They’re coming to get you, Barbra — possibly from your seat in the audience. Bakersfield Community Theatre is ready to terrify with its new “Night of the Living Dead Live.”
A love of horror films runs deep for many and that crowd includes director Rebecca Worley, who's bringing her vision to the new production.
"'Night of the Living Dead' is one of the first horror films I saw with my father when I was a child so it holds a special place in my heart," she wrote in an email. "When BCT decided to produce the show I was really excited and jumped at the chance to direct it."
Fans of George A. Romero's classic 1968 film will find familiar faces in the first act. Barbra (Jessica Nichols) and Ben (Michael Moore), thrown together on the run from the living dead, encounter two couples, Harry (Josh Evans) and Helen (Janice Bondurant) and Judy (Sydney Brunsell) and Tom (Carlos Contreras), also hiding from the ghouls.
Worley said the show's second half is where things get really interesting, exploring what-if scenarios with several alternative endings.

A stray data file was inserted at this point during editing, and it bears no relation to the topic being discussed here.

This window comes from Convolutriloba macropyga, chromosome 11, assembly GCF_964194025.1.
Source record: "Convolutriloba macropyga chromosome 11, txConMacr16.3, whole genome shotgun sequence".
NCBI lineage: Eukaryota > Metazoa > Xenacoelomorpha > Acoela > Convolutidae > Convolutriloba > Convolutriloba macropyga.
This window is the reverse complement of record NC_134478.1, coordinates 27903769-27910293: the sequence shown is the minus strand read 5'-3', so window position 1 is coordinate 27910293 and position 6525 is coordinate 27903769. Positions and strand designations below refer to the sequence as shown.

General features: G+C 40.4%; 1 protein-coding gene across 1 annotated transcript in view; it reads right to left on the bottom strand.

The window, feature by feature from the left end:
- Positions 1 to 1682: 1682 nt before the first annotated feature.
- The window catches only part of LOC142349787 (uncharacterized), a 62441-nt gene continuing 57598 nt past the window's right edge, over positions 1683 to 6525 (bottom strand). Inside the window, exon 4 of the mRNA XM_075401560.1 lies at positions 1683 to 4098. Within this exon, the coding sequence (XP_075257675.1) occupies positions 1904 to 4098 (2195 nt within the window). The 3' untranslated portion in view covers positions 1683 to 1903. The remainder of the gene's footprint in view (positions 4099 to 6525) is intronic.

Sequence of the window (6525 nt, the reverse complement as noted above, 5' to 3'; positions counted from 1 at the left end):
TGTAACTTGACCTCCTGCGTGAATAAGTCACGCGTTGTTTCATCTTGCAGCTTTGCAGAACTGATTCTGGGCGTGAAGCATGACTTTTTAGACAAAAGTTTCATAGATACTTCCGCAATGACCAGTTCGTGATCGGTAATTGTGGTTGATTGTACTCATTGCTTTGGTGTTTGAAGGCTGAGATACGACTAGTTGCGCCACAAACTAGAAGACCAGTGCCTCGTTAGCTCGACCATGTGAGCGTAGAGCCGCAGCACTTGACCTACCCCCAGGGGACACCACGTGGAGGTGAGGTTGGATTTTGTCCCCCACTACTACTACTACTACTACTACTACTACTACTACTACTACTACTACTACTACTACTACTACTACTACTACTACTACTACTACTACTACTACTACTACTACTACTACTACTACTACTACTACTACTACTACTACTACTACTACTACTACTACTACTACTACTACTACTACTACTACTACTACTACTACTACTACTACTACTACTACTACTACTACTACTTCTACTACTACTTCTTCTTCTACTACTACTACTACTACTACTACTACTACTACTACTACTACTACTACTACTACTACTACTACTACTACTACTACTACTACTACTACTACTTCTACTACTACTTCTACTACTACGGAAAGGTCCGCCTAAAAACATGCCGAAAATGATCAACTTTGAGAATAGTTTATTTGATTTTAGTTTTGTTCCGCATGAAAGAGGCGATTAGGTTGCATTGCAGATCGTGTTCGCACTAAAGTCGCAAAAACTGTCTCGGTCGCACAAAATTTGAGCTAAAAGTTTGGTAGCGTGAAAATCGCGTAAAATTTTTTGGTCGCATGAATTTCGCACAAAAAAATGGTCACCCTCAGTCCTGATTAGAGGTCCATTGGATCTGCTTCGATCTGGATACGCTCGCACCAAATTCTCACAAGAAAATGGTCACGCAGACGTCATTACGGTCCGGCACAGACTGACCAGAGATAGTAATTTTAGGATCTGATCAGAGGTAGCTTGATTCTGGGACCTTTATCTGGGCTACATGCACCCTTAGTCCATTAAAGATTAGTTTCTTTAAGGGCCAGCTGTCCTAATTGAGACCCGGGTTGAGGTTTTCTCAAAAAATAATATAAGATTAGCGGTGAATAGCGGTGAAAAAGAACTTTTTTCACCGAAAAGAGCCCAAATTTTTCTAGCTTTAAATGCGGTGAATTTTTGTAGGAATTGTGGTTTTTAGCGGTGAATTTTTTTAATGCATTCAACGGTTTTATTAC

"'Night of the Living Dead Live' follows the film almost perfectly word for word until it doesn’t," she wrote. "George Romero worked closely with the writers to celebrate his original film and to also create a completely original piece for the stage."
The show has plenty of surprises in store, including some making use of the audience space, Worley said.
And "Night" would be nothing without its zombies, complete with gory wounds, attacking and eating characters. Worley credits makeup artist Deva Wiloth for making the creatures stand out and the rest of her crew for the necessary stage effects.
"This was really a team effort to create this production. ... The special effects were created by Ed French and Janice Bondurant and look so realistic that they are truly wonderful. The sound effects were also so complicated that I’m grateful I had Mark Hugo to create them for me and lighting by Deb Terrell just brings it all together."
Those effects, including fatal gunshots, blood spray and zombie attacks, mean this is not a show for young children (or the squeamish).
But beneath all the spooky, otherworldly action, Worley said there is a message audiences can take away, whether facing zombies or deadlines.
"Working together can solve our problems no matter how insurmountable they may seem."